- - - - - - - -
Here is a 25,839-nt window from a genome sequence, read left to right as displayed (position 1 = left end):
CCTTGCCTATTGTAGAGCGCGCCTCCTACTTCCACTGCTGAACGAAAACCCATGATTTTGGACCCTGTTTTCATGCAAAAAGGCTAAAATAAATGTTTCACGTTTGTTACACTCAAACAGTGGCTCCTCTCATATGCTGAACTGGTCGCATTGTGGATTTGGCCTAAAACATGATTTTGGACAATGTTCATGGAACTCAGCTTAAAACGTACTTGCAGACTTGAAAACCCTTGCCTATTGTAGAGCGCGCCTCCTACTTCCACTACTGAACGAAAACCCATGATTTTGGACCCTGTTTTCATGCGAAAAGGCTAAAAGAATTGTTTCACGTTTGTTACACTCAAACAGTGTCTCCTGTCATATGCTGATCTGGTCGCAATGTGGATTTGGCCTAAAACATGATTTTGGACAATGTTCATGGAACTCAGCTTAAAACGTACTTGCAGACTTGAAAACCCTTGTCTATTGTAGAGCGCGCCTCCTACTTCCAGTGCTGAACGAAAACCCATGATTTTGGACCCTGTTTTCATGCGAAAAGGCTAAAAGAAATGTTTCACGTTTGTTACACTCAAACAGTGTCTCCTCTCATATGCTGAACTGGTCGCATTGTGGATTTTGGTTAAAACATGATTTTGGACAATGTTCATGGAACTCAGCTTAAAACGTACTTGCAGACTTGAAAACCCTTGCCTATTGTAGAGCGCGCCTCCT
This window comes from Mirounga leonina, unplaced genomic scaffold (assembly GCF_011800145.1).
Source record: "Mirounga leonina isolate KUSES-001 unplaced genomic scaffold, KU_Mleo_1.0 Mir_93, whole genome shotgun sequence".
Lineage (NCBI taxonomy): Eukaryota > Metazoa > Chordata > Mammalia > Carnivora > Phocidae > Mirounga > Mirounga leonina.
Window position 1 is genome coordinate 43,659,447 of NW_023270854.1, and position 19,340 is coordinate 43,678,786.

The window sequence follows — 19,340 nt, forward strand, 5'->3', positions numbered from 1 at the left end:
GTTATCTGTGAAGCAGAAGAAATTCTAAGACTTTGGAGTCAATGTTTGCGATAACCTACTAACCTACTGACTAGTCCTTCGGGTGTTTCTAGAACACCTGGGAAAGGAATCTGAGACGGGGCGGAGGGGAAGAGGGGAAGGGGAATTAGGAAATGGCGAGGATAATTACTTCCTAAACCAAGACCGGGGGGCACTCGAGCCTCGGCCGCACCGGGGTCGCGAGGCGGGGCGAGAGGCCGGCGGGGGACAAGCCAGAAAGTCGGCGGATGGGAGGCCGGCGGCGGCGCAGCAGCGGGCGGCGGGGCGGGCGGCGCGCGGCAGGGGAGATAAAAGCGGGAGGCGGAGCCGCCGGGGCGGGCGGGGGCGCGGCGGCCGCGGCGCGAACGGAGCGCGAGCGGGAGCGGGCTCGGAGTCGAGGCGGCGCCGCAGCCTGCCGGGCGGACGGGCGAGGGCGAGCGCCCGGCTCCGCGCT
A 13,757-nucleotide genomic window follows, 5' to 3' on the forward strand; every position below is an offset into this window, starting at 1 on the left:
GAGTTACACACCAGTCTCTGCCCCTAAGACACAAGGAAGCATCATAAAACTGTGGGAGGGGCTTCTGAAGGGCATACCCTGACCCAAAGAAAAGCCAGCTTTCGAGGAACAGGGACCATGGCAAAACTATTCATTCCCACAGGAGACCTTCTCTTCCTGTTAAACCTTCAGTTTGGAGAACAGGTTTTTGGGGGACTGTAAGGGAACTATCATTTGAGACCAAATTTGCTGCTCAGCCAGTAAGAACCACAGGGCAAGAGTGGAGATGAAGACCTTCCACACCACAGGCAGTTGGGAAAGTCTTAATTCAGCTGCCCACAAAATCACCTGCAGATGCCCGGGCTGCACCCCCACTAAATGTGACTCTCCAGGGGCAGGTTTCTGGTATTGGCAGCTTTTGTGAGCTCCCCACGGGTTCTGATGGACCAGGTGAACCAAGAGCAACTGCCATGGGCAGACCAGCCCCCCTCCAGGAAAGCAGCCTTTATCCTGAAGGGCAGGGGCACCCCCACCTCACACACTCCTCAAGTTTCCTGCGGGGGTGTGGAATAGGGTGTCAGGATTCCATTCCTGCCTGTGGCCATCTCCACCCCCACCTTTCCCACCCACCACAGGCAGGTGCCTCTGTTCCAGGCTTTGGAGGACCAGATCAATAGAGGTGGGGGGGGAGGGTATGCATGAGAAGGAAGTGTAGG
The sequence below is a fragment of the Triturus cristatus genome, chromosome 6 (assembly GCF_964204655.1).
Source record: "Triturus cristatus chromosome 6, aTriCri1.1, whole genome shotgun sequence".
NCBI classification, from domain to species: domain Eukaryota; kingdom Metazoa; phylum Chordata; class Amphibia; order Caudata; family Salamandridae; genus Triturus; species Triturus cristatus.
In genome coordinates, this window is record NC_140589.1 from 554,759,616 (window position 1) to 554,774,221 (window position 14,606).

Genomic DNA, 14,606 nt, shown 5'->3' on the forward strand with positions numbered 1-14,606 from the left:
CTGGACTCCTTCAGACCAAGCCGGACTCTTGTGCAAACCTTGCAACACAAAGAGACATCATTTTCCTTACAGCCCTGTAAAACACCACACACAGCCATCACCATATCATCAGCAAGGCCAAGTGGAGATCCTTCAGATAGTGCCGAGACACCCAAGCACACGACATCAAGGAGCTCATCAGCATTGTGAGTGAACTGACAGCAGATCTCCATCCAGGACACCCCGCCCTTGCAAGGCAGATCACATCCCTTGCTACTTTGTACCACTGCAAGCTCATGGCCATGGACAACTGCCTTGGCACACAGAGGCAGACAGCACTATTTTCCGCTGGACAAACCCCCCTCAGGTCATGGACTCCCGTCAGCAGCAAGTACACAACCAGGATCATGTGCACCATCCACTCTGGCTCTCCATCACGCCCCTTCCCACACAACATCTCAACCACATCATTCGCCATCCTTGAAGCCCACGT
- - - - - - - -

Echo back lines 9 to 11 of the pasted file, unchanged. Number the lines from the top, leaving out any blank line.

A 13,757-nucleotide genomic window follows, 5' to 3' on the forward strand; every position below is an offset into this window, starting at 1 on the left:
GAGTTACACACCAGTCTCTGCCCCTAAGACACAAGGAAGCATCATAAAACTGTGGGAGGGGCTTCTGAAGGGCATACCCTGACCCAAAGAAAAGCCAGCTTTCGAGGAACAGGGACCATGGCAAAACTATTCATTCCCACAGGAGACCTTCTCTTCCTGTTAAACCTTCAGTTTGGAGAACAGGTTTTTGGGGGACTGTAAGGGAACTATCATTTGAGACCAAATTTGCTGCTCAGCCAGTAAGAACCACAGGGCAAGAGTGGAGATGAAGACCTTCCACACCACAGGCAGTTGGGAAAGTCTTAATTCAGCTGCCCACAAAATCACCTGCAGATGCCCGGGCTGCACCCCCACTAAATGTGACTCTCCAGGGGCAGGTTTCTGGTATTGGCAGCTTTTGTGAGCTCCCCACGGGTTCTGATGGACCAGGTGAACCAAGAGCAACTGCCATGGGCAGACCAGCCCCCCTCCAGGAAAGCAGCCTTTATCCTGAAGGGCAGGGGCACCCCCACCTCACACACTCCTCAAGTTTCCTGCGGGGGTGTGGAATAGGGTGTCAGGATTCCATTCCTGCCTGTGGCCATCTCCACCCCCACCTTTCCCACCCACCACAGGCAGGTGCCTCTGTTCCAGGCTTTGGAGGACCAGATCAATAGAGGTGGGGGGGGAGGGTATGCATGAGAAGGAAGTGTAGG
The sequence below is a fragment of the Triturus cristatus genome, chromosome 6 (assembly GCF_964204655.1).